Standout tracks for me along with Minas Tirith are The White Tree, The Steward of Gondor - with Billy Boyd's vocals a pleasant surprise in their Celtic tinge and Shore's chilly strings an atmospheric accompaniment. Then Minus Morgul kicks in like the Dies Ire from Mozart's Requiem! Savage! For sheer beauty: Twilight and Shadow, Anduril (again a masterly example of how Shore blends near musical climax into climactic moment on screen - the reforging and handing over of the shards af Narsil - majestic)
The End of All Things, which notwithstanding the vast battle awaiting at Pelennor is the real climax of the film and the score - Shore using a dark-hued, other-worldly sounding chorus, reaching plateau after plateau (crank up the volume!!!) shot through with the most beautiful of those gorgeous vocal threads. Renee Fleming, as in Twlight and Shadow, giving us vocal white gold with this one!
And then the glorious coda that is Return of the King and The Grey Havens, Shore never over-cooking the emotional cake - again, because the emotional climax takes place ON SCREEN. And when that Friendship Theme kicks in and is given full rein in the strings we realize how far this marvellous story and film and music journey has taken us from its beginnings. The Grey Havens a lapping, lulling, sea journey, a gentle fading over the horizon. Perfect.
All topped off by the simple, direct power of Annie Lennox's vocals with Into The West - with a brief but exquisite orchestral sign-off that tips a nod to Wagner's Das Rheingold, Die Walkure AND Gotterdammerung!!! (there is little that's completely original in film music folks, asks Hans Zimmer, John Williams and James Horner!)
Where have all the melodies in Classical Music gone? that oft-repeated lament - ah, they're here!!! In Soundtrack Music! And Howard Shore's Lord of the Rings Trilogy is right up there with the best of them. There's already a 6 movement symphony (Mahler would be proud!) of the Trilogy Shore has composed for those who can't cope with the elliptical music cues, and a complete musical score of some ten hours + in the offing in the near future!!!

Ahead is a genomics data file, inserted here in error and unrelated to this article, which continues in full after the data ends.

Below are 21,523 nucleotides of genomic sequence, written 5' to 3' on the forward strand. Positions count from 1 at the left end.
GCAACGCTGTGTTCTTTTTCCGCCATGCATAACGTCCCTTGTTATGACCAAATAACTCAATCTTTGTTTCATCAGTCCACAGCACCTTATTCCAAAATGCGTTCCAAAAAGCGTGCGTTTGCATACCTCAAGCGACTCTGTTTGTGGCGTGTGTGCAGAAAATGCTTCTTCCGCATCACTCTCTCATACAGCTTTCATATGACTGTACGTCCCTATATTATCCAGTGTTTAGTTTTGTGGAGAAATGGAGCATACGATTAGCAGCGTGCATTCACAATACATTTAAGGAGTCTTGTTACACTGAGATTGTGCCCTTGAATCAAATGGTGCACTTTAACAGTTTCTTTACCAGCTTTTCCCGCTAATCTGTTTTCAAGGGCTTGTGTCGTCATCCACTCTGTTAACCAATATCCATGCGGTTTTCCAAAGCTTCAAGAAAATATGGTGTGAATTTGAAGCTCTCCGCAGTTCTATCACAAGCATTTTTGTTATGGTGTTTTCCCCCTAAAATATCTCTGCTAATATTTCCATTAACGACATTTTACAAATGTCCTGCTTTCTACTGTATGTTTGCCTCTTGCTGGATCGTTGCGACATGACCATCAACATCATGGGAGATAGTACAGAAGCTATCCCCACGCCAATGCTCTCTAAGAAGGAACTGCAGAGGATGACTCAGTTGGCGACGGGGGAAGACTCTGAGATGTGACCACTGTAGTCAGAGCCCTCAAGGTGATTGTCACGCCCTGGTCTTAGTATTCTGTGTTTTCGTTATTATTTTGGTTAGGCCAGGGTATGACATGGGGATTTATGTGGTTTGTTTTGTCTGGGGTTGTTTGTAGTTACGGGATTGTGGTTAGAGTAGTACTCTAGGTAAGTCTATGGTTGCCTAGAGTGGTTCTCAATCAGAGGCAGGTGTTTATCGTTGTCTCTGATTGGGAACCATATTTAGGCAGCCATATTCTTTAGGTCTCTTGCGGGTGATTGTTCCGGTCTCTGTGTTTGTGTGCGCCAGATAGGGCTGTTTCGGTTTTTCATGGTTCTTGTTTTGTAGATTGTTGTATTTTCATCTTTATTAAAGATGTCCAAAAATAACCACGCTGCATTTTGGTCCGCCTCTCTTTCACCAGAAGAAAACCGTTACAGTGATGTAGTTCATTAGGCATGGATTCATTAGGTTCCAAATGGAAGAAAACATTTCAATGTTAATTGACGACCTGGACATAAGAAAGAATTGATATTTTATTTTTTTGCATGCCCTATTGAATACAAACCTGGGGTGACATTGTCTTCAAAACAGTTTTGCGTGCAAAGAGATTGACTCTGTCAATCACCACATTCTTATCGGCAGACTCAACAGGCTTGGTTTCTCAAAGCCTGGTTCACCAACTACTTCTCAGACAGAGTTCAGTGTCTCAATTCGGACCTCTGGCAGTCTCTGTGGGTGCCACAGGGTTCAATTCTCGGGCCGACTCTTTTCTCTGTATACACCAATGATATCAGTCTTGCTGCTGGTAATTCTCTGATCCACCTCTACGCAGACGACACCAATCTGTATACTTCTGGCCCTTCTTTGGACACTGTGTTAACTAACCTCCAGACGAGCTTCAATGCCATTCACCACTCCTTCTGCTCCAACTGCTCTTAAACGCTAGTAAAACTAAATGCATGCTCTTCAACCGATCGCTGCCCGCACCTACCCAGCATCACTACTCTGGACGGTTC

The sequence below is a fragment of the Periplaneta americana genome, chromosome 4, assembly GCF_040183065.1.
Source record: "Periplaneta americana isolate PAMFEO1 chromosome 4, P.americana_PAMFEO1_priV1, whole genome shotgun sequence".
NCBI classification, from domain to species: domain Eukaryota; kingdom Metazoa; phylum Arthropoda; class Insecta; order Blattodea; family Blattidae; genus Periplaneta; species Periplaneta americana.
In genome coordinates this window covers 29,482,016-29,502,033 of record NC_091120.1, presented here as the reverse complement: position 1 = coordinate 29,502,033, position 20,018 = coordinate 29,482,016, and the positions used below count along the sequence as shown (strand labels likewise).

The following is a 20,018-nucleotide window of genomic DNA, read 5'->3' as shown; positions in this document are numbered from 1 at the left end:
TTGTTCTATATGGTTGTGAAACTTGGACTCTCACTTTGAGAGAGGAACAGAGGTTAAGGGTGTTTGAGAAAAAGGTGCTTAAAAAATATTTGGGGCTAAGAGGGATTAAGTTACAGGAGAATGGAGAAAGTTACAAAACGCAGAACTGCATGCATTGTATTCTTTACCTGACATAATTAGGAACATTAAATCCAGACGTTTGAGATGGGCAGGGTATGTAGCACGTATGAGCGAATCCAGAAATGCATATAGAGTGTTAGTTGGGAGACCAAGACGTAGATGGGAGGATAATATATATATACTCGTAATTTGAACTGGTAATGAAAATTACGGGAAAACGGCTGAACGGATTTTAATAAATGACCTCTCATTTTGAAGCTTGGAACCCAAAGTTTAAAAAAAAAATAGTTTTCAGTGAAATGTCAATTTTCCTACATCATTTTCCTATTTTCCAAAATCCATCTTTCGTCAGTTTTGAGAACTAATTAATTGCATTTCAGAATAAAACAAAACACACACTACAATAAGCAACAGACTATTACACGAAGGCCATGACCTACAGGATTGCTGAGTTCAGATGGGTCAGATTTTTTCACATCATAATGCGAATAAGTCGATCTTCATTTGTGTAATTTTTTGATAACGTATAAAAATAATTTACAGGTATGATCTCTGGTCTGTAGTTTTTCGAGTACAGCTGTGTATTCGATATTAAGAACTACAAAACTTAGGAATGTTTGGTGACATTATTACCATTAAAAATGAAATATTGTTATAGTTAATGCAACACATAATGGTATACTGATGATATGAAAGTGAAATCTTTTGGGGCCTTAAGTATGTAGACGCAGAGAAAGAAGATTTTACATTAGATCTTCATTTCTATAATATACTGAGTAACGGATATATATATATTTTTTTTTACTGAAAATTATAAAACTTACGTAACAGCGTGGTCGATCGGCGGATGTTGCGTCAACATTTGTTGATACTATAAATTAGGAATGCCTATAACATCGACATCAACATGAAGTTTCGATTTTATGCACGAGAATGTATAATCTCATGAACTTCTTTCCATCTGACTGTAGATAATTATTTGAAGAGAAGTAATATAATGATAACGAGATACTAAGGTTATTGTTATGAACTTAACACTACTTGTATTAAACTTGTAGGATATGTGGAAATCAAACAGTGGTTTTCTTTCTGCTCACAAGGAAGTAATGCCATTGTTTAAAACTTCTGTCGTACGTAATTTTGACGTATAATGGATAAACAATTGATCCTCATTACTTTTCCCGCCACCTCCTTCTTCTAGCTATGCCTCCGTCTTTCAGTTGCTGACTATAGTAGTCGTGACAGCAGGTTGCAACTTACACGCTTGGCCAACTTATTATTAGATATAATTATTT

For now, buy this! It's stonking good stuff!
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on 12 December 2003
Anyone expecting the grandeur of the two towers soundtrack may be disappointed at first by the quieter nature of this soundtrack. but its more befitting considering the darkness and tragedy surrounding the events in the film. there is no more bravado and swagger, just reflection and sorrow. the music reflects this with more sad pieces of music. but they're beautiful pieces. from 'Hope and Memory', the themes are stirring despite their restrained nature. Once you hear 'Minas Tirith', you'll know you're in the presence of genius. The first half of the record uses the great Gondor motif to good effect, combining it with a sense of urgency as shown in 'The Steward of Gondor', with a surprising and nice song by Billy Boyd that is moving, for Pippin isn't a character associated with the melancholy that the piece has. The early pieces are short and sweet. 'Minas Morgul' is a two minute scare-fest, breathing menacing new life into the old Mordor theme as seen in the other films. Renee Fleming has a stunning, distinctive, moving voice as used to great effect through the soundtrack.
As is the case with The Two Towers soundtrack, it really comes into its own towards the end. Another great trilogy of songs round it off sublimely. 'The Black Gate Opens', 'The End of All Things' and 'The Return of the King' really are works of art. This soundtrack would be great classical music on its own. It would be great, full stop. To have it alongside three of the greatest films of all time leave it to be given the stature it deserves.
If you liked the Two Towers soundtrack but not the Fellowship soundtrack, you are mad but then I would say you might not find this as good as the Two Towers. But then you'd be in the minority. This is fantastic music.
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on 19 November 2003